We are looking at some of the trade-offs needed to keep growing in life and avoid simply going through life.
A> Trade-offs force us to make difficult personal changes B> The loss of a trade-off is usually felt long before the gain C> Most trade-offs can be made at any time D> A few trade-offs come only once
E> The higher you climb, the tougher the trade-offs
If you are like most people, when you are starting out in life you have little to give up. Trade-offs at this point are easy to make. But as you climb and accumulate some of the good things in life, the trade-offs demand a higher price. Someone once said, “Each success only buys an admission ticket to a more difficult problem.” When you have something to lose trade-offs become a little more difficult.
When we are at the bottom, we make trade-offs because of desperation. We are highly motivated to change. As we “climb in life,” we change because of inspiration. At this higher level we don’t “have to” any more. We get comfortable. As a result, we don’t make the trade-offs.
One of the dangers of “success” in life is that it can make a person unteachable. Many people are tempted to use their success (read: comfort, security, safety) as permission to discontinue their growth. They become convinced that they know enough to succeed and they begin to coast. They trade innovation and personal growth for a formula, which they follow time after time. They are literally in a rut. However, we need to remember that the skills and knowledge that got you here are probably not the skills that will get you there. This is especially true today when everything is changing quickly. No matter how good things seem to be you can never ‘stand pat.’ If you want to keep growing and learning, you need to keep making trades. And they will cost you.
In the end, when we make trades we are trading one part of ourselves for another part. Author and thinker Henry David Thoreau said, “The price of anything is the amount of life you exchange for it.” You give part of your life to receive something back. That may not be easy, but it’s essential.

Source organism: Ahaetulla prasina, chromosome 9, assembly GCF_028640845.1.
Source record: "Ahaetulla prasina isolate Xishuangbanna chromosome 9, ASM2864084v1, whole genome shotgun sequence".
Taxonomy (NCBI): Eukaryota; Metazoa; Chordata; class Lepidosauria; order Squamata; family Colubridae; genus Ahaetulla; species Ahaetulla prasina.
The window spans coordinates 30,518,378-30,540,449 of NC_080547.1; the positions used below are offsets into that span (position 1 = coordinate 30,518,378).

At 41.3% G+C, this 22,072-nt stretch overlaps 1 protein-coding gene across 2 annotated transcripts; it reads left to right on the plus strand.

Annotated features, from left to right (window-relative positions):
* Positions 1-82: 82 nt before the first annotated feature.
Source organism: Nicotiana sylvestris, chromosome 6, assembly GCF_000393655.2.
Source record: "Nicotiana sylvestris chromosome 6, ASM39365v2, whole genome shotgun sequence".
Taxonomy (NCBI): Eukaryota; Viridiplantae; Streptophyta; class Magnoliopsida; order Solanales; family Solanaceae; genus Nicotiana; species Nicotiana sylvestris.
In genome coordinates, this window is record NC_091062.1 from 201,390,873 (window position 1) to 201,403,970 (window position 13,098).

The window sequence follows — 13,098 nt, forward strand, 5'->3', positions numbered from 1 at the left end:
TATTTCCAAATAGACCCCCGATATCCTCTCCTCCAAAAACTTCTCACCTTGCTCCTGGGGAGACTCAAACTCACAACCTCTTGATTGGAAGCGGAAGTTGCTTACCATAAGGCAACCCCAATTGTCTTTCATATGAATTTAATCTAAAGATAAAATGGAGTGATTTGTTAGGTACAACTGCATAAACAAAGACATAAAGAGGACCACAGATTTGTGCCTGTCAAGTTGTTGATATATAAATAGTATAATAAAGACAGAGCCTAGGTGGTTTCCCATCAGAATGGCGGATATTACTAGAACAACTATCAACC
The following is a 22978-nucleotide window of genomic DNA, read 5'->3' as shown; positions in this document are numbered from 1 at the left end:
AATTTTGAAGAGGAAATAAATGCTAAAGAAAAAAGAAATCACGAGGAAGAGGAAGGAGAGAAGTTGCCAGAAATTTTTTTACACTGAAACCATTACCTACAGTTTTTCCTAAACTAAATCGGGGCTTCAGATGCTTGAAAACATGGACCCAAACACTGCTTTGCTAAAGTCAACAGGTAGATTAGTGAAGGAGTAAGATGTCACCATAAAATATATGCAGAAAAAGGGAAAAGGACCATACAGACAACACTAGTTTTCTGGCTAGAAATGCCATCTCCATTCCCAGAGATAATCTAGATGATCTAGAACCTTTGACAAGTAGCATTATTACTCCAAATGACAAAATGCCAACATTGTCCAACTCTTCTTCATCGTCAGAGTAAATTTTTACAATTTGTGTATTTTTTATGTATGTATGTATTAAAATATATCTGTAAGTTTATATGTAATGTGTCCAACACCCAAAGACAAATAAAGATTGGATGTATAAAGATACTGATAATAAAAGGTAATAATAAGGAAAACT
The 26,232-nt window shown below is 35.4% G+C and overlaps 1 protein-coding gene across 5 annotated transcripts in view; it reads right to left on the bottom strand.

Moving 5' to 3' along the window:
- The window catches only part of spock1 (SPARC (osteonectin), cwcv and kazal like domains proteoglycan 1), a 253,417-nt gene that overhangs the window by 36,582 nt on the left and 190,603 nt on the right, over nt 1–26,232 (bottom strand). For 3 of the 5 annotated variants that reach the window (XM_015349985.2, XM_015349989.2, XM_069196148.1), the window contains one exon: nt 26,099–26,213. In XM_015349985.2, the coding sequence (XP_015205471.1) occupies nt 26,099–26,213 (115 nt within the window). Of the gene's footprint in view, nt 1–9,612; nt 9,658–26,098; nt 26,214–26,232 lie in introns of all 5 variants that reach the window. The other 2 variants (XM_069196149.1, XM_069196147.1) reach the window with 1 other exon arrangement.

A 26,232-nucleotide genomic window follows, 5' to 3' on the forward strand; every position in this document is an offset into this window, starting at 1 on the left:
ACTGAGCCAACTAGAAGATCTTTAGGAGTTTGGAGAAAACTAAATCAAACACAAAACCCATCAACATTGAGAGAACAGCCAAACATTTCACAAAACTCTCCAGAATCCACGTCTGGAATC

F> Trade-offs never leave us the same
Business book author Louis Boone asserted, “Don’t fear failure so much that you refuse to try new things. The saddest summary of life contains three descriptions: could have, might have, and should have.” We all have the power of choice, but every time we make a choice, our choice has power over us. It changes us. Even the bad choices can ultimately help us to change for good, because they clarify our thinking and show us ourselves.
C.S. Lewis wrote a book called “The Great Divorce.” It’s been said that he chose that title because faith requires a choice. If we truly examine it, we must decide which side of the line we want to live on, and that choice causes us to divorce ourselves from things we once held onto. So either way we choose, we aren’t the same after we make the choice.
G> Some trade-offs are never worth the price
I am all for making trade-offs. I have come to see them and accept them as a way of life. But not everything in my life is on the trading block. I’m not willing to trade my marriage for my career. I’m not willing to trade my relationships for fame or fortune. And I am not willing to trade away my values for anything or anyone. These kind of trade-offs only lead to regret. And they are difficult to recover from.
Trade-offs are always necessary if we are growing through life and not just going through life. Next time, ‘trade-offs worth making.’